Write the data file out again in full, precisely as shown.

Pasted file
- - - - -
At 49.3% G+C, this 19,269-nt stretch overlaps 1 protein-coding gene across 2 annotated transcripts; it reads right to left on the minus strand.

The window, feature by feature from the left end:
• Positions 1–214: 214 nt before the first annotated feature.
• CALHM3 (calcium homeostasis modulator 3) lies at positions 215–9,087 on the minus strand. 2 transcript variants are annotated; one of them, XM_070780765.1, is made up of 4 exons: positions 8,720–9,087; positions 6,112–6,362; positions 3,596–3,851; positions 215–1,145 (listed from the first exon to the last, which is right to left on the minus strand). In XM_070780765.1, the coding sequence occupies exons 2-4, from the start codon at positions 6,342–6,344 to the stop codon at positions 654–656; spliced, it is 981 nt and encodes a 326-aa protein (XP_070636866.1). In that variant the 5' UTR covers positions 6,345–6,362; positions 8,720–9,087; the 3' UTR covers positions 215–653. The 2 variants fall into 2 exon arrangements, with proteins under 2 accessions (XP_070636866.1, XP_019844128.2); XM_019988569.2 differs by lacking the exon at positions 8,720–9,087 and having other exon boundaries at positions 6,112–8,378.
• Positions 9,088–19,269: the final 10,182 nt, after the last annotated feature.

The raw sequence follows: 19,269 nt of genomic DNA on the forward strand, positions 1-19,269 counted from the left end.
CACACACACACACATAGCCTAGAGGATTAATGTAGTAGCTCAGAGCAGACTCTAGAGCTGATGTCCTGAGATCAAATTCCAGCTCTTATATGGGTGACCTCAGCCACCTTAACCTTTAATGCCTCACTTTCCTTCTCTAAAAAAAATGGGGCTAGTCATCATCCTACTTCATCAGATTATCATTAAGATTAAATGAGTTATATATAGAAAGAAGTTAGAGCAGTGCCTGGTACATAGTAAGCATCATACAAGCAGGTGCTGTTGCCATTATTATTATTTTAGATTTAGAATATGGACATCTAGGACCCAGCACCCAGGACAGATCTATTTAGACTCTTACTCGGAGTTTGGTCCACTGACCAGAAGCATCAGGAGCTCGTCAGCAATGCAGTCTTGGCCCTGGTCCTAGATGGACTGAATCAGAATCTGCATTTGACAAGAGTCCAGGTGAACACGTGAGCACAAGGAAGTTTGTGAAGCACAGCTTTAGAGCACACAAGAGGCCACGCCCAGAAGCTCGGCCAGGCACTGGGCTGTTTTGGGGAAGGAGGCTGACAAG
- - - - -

At 49.3% G+C, this 19,269-nt stretch overlaps 1 protein-coding gene across 2 annotated transcripts; it reads right to left on the minus strand.

The window, feature by feature from the left end:
• Positions 1–214: 214 nt before the first annotated feature.
• CALHM3 (calcium homeostasis modulator 3) lies at positions 215–9,087 on the minus strand. 2 transcript variants are annotated; one of them, XM_070780765.1, is made up of 4 exons: positions 8,720–9,087; positions 6,112–6,362; positions 3,596–3,851; positions 215–1,145 (listed from the first exon to the last, which is right to left on the minus strand). In XM_070780765.1, the coding sequence occupies exons 2-4, from the start codon at positions 6,342–6,344 to the stop codon at positions 654–656; spliced, it is 981 nt and encodes a 326-aa protein (XP_070636866.1). In that variant the 5' UTR covers positions 6,345–6,362; positions 8,720–9,087; the 3' UTR covers positions 215–653. The 2 variants fall into 2 exon arrangements, with proteins under 2 accessions (XP_070636866.1, XP_019844128.2); XM_019988569.2 differs by lacking the exon at positions 8,720–9,087 and having other exon boundaries at positions 6,112–8,378.
• Positions 9,088–19,269: the final 10,182 nt, after the last annotated feature.

The raw sequence follows: 19,269 nt of genomic DNA on the forward strand, positions 1-19,269 counted from the left end.
CACACACACACACATAGCCTAGAGGATTAATGTAGTAGCTCAGAGCAGACTCTAGAGCTGATGTCCTGAGATCAAATTCCAGCTCTTATATGGGTGACCTCAGCCACCTTAACCTTTAATGCCTCACTTTCCTTCTCTAAAAAAAATGGGGCTAGTCATCATCCTACTTCATCAGATTATCATTAAGATTAAATGAGTTATATATAGAAAGAAGTTAGAGCAGTGCCTGGTACATAGTAAGCATCATACAAGCAGGTGCTGTTGCCATTATTATTATTTTAGATTTAGAATATGGACATCTAGGACCCAGCACCCAGGACAGATCTATTTAGACTCTTACTCGGAGTTTGGTCCACTGACCAGAAGCATCAGGAGCTCGTCAGCAATGCAGTCTTGGCCCTGGTCCTAGATGGACTGAATCAGAATCTGCATTTGACAAGAGTCCAGGTGAACACGTGAGCACAAGGAAGTTTGTGAAGCACAGCTTTAGAGCACACAAGAGGCCACGCCCAGAAGCTCGGCCAGGCACTGGGCTGTTTTGGGGAAGGAGGCTGACAAG